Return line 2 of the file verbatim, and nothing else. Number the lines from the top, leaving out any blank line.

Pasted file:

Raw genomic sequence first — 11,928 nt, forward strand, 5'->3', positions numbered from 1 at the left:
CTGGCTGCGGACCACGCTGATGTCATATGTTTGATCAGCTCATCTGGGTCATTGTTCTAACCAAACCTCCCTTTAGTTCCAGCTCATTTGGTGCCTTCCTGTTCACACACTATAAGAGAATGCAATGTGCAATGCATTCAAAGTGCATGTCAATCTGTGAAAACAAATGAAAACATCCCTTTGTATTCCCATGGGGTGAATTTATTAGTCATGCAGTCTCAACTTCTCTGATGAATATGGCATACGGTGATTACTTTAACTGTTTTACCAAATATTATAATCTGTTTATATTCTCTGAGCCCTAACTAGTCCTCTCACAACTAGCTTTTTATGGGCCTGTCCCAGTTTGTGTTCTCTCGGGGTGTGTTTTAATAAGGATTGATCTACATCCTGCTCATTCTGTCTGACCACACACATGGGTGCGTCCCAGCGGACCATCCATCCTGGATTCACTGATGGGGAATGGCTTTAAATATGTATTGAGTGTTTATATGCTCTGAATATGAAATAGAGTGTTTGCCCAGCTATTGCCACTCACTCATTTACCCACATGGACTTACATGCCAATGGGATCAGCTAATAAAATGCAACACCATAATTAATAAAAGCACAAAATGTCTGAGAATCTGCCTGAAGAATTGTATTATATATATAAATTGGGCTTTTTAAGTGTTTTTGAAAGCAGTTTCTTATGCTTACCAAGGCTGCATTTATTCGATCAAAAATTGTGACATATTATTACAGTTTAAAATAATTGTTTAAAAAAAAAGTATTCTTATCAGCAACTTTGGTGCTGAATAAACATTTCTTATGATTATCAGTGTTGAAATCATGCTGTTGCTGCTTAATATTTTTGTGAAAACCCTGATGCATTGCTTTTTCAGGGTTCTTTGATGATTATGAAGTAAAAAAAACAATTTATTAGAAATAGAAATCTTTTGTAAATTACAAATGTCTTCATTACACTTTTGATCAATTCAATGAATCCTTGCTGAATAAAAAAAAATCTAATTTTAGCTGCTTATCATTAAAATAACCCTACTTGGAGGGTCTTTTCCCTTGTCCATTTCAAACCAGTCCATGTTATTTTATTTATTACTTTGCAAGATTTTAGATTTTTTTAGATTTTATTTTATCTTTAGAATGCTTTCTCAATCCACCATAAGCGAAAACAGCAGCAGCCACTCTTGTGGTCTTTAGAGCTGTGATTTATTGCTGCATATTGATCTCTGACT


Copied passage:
CTGGCTGCGGACCACGCTGATGTCATATGTTTGATCAGCTCATCTGGGTCATTGTTCTAACCAAACCTCCCTTTAGTTCCAGCTCATTTGGTGCCTTCCTGTTCACACACTATAAGAGAATGCAATGTGCAATGCATTCAAAGTGCATGTCAATCTGTGAAAACAAATGAAAACATCCCTTTGTATTCCCATGGGGTGAATTTATTAGTCATGCAGTCTCAACTTCTCTGATGAATATGGCATACGGTGATTACTTTAACTGTTTTACCAAATATTATAATCTGTTTATATTCTCTGAGCCCTAACTAGTCCTCTCACAACTAGCTTTTTATGGGCCTGTCCCAGTTTGTGTTCTCTCGGGGTGTGTTTTAATAAGGATTGATCTACATCCTGCTCATTCTGTCTGACCACACACATGGGTGCGTCCCAGCGGACCATCCATCCTGGATTCACTGATGGGGAATGGCTTTAAATATGTATTGAGTGTTTATATGCTCTGAATATGAAATAGAGTGTTTGCCCAGCTATTGCCACTCACTCATTTACCCACATGGACTTACATGCCAATGGGATCAGCTAATAAAATGCAACACCATAATTAATAAAAGCACAAAATGTCTGAGAATCTGCCTGAAGAATTGTATTATATATATAAATTGGGCTTTTTAAGTGTTTTTGAAAGCAGTTTCTTATGCTTACCAAGGCTGCATTTATTCGATCAAAAATTGTGACATATTATTACAGTTTAAAATAATTGTTTAAAAAAAAAGTATTCTTATCAGCAACTTTGGTGCTGAATAAACATTTCTTATGATTATCAGTGTTGAAATCATGCTGTTGCTGCTTAATATTTTTGTGAAAACCCTGATGCATTGCTTTTTCAGGGTTCTTTGATGATTATGAAGTAAAAAAAACAATTTATTAGAAATAGAAATCTTTTGTAAATTACAAATGTCTTCATTACACTTTTGATCAATTCAATGAATCCTTGCTGAATAAAAAAAAATCTAATTTTAGCTGCTTATCATTAAAATAACCCTACTTGGAGGGTCTTTTCCCTTGTCCATTTCAAACCAGTCCATGTTATTTTATTTATTACTTTGCAAGATTTTAGATTTTTTTAGATTTTATTTTATCTTTAGAATGCTTTCTCAATCCACCATAAGCGAAAACAGCAGCAGCCACTCTTGTGGTCTTTAGAGCTGTGATTTATTGCTGCATATTGATCTCTGACT